Two rode horses of a dark bay colour, the third a dapple grey, and the fourth a sorrel.
No dapple of shadows was there, no rustle of leaves, no green, mossy trunks of trees.
He had followed the Duchess, but once in the castle, the absence of his dapple made him feel worried.
dapple had to lay down on all fours before the lads could bestride him.
The shadows of the fruited close dapple the feast-hall floor; There lie our dogs and dream and doze,And we return no more.
She was as large as six elephants, and of a burnt sorrel colour with dapple grey spots; but, above all, she had a horrible tail.
He hated light, he loathed the shade, he scorned the meekness of the dapple, and he cursed the darkness.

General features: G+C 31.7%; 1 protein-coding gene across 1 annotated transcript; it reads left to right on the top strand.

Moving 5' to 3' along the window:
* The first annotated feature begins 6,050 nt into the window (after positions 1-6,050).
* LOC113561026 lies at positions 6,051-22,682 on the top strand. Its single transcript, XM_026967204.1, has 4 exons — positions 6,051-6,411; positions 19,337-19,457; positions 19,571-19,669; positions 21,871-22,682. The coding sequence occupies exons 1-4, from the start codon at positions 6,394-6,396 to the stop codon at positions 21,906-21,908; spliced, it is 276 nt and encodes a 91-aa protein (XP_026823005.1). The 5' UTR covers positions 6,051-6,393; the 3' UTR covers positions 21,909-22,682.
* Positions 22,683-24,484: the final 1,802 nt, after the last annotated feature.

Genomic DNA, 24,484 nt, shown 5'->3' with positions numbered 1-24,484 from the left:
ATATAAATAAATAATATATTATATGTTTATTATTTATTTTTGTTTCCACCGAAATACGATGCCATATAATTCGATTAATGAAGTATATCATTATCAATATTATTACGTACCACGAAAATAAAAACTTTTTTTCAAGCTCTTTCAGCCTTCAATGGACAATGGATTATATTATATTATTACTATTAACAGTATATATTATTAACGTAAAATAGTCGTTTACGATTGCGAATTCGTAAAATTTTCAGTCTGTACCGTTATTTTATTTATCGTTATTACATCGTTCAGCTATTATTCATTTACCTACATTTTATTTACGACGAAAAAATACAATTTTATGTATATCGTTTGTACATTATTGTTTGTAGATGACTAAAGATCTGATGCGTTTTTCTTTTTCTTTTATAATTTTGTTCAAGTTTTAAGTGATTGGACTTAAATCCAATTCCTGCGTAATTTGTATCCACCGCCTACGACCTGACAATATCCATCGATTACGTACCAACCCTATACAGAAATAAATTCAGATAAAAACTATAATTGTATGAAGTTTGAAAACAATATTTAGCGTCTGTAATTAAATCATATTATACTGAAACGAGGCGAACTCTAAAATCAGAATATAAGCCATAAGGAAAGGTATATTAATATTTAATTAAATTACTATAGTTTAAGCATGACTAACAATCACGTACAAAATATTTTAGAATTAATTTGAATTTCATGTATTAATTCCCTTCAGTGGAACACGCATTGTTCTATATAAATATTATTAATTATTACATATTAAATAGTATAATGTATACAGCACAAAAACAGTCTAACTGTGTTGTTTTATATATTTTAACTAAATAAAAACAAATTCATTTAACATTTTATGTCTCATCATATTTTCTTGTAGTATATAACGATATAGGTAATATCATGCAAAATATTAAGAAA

But, notwithstanding his tears and lamentations, he kept urging on his dapple to get far enough from the cart.
His eyes were skilled to observe in the moving dusk and dapple of green woods.
And so, vexed and dejected though not hungry, without dismounting from dapple he followed in the footsteps of Rocinante.
early 15c. (implied in past participle adjective dappled), perhaps from a Scandinavian source akin to Old Norse depill "spot," Norwegian dape "puddle." Perhaps a back-formation from, or merger with, Middle English adjective dapple-gray "apple-gray" (late 14c.), based on resemblance to the markings on an apple (cf. Old Norse apalgrar "dapple-gray"), or, as it was used of gray horses with round blotches, perhaps via resemblance to apples themselves.